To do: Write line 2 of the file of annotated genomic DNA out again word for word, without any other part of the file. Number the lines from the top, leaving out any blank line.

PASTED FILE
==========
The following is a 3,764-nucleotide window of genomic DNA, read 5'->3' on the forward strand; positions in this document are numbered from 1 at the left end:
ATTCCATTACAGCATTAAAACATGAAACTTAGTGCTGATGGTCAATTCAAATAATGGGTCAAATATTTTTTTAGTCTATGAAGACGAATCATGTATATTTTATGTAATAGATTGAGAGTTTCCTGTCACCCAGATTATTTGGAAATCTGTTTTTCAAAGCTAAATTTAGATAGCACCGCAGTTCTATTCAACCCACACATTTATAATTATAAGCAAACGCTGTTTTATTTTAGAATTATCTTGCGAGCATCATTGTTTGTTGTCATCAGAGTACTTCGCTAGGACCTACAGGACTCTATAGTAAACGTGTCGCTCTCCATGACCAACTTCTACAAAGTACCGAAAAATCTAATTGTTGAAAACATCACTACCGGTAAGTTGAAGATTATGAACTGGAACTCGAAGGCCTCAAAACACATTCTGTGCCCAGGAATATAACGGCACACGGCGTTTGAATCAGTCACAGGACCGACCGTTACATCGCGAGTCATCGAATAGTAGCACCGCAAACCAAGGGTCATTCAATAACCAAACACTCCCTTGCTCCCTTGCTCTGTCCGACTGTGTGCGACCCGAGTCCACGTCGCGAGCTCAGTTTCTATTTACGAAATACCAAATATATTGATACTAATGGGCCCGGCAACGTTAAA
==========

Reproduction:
ATTCCATTACAGCATTAAAACATGAAACTTAGTGCTGATGGTCAATTCAAATAATGGGTCAAATATTTTTTTAGTCTATGAAGACGAATCATGTATATTTTATGTAATAGATTGAGAGTTTCCTGTCACCCAGATTATTTGGAAATCTGTTTTTCAAAGCTAAATTTAGATAGCACCGCAGTTCTATTCAACCCACACATTTATAATTATAAGCAAACGCTGTTTTATTTTAGAATTATCTTGCGAGCATCATTGTTTGTTGTCATCAGAGTACTTCGCTAGGACCTACAGGACTCTATAGTAAACGTGTCGCTCTCCATGACCAACTTCTACAAAGTACCGAAAAATCTAATTGTTGAAAACATCACTACCGGTAAGTTGAAGATTATGAACTGGAACTCGAAGGCCTCAAAACACATTCTGTGCCCAGGAATATAACGGCACACGGCGTTTGAATCAGTCACAGGACCGACCGTTACATCGCGAGTCATCGAATAGTAGCACCGCAAACCAAGGGTCATTCAATAACCAAACACTCCCTTGCTCCCTTGCTCTGTCCGACTGTGTGCGACCCGAGTCCACGTCGCGAGCTCAGTTTCTATTTACGAAATACCAAATATATTGATACTAATGGGCCCGGCAACGTTAAA